Oil prices settle higher on signs of improving China economy; US CPI looms


Investing.com– Oil prices settled higher Monday, as signs of an improving economy in China boosted demand hopes at time when wildfires in China threaten supplies. 

AT 14.30 ET (19:30 GMT),  climbed 0.5%, to $83.21 a barrel, while U.S. West Texas Intermediate crude futures rose 0.8%, to settle at $78.92 a barrel.

Chinese inflation data stokes global growth hopes

Chinese inflation data for April, released over the weekend, showed a sustained recovery in inflation, boosted hopes that demand and economy growth continued to recovery following substantial monetary support from Beijing.

China’s oil imports in April had fallen from the prior month, albeit slightly. They were also largely flat from the same period last year, as the country grapples with a sluggish post-COVID economic recovery. 

Alberta wildfire could cut output 

Helping the tone Monday was the news of an evacuation alert for Fort McMurray, Alberta, as an out-of-control fire rages southwest of the major Canadian oil town, making it among the first actions ahead of the wildfire season.

In 2016, a huge wildfire in Fort McMurray forced the evacuation of 90,000 residents and shut in more than a million barrels per day of oil output.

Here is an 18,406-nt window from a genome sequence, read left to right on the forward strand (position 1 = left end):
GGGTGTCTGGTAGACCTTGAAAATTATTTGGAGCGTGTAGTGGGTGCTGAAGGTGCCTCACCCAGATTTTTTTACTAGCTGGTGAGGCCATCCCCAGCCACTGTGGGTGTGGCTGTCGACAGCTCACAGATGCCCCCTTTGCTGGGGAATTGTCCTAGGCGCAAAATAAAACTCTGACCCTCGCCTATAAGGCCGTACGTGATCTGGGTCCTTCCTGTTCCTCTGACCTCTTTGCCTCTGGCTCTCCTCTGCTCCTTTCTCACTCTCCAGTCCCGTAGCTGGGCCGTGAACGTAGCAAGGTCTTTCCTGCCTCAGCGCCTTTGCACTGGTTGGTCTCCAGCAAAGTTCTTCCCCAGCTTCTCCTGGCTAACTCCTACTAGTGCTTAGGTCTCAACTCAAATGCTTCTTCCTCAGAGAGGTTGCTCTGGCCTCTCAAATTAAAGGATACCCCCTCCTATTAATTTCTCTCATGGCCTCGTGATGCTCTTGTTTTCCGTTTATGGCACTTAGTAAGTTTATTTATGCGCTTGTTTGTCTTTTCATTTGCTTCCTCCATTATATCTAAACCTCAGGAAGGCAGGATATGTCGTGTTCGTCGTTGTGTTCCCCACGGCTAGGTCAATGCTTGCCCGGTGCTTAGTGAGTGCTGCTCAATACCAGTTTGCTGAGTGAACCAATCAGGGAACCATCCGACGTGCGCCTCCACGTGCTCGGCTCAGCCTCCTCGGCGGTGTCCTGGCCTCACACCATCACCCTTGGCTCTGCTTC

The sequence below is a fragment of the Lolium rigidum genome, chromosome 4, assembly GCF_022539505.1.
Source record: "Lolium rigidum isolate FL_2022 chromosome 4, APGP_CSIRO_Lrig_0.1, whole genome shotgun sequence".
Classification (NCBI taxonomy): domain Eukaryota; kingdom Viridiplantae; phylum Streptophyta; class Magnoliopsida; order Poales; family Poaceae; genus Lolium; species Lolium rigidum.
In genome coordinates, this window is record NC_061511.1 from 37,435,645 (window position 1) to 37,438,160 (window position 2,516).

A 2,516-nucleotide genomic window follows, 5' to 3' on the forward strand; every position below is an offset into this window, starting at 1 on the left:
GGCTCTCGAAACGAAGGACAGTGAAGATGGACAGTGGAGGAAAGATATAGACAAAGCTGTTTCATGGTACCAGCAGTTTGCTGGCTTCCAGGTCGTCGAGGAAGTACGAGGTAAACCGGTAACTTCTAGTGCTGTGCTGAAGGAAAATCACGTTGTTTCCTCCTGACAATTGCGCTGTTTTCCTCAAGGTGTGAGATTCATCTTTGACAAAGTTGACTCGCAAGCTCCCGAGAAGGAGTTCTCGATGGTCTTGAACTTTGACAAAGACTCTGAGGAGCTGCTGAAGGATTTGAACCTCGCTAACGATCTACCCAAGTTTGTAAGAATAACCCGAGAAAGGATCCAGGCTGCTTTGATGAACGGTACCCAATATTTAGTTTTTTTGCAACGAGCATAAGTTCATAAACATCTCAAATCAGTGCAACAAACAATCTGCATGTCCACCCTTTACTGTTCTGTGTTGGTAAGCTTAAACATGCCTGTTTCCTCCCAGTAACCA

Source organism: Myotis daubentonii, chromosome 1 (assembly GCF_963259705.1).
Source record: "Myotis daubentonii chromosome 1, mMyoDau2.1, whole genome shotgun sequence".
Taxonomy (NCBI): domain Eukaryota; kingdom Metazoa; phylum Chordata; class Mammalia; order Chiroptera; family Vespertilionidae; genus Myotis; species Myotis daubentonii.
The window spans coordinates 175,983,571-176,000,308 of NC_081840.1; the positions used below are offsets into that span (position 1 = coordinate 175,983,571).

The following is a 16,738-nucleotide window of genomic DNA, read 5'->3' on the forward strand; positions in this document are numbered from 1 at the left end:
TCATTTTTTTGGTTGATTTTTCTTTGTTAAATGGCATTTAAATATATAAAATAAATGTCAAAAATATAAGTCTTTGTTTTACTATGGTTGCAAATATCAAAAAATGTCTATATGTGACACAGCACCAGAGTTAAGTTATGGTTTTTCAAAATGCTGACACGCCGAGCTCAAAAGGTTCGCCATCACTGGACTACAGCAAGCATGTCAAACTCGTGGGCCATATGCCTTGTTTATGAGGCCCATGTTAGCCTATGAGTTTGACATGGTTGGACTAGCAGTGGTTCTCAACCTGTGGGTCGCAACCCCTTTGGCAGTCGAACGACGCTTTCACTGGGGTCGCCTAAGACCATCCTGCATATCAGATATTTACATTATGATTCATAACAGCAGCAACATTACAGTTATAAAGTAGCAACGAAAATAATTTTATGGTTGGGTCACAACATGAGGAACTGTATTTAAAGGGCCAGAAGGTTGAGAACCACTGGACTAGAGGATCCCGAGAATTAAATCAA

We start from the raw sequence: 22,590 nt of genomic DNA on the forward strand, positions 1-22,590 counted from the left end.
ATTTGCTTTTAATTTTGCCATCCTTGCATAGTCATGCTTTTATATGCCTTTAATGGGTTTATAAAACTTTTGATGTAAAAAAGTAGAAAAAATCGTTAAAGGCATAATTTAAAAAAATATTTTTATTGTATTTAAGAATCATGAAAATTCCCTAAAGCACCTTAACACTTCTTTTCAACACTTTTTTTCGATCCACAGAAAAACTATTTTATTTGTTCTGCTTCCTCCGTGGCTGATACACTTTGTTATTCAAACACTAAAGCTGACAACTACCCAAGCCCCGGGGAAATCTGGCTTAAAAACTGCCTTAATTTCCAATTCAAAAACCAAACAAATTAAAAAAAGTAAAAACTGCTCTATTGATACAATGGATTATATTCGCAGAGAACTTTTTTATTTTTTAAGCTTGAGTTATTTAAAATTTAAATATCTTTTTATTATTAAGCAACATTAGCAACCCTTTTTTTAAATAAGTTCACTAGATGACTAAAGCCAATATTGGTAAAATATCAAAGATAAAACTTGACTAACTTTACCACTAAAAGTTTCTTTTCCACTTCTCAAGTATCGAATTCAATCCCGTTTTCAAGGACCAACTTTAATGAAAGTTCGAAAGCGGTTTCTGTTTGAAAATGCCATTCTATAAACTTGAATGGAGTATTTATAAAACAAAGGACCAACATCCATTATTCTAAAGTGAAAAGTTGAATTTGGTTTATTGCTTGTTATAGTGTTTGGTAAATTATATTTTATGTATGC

Global supply will remain an issue ahead of June’s meeting of the Organization of Petroleum Exporting Countries, and allies, a group of major producers known as OPEC+.

Goldman Sachs said last week, in a note, that it no longer expects OPEC+ to partially reverse recent voluntary production cuts next month, expecting Saudi Arabia’s crude oil supply to remain steady at 9 million barrels per day in July, compared to their earlier estimate of 9.2 million barrels per day.

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However, there were reports over the weekend that Iraq’s oil minister said that the country would not agree to further supply cuts, and it is not clear whether this refers to a rollover of existing cuts or deeper cuts.  

Dollar unchanged ahead of US CPI inflation data

prices were also helped by a weakness in the dollar as investors awaited key inflation data this week, with the and due on Tuesday and Wednesday, respectively.

The data are set to arrive following a string of hotter-than-expected inflation reports in Q1 that forced investors to not only push out rate cut bets but reduce the number of cuts expected to just two for the year. 

(Peter Nurse, Ambar Warrick contributed to this article.)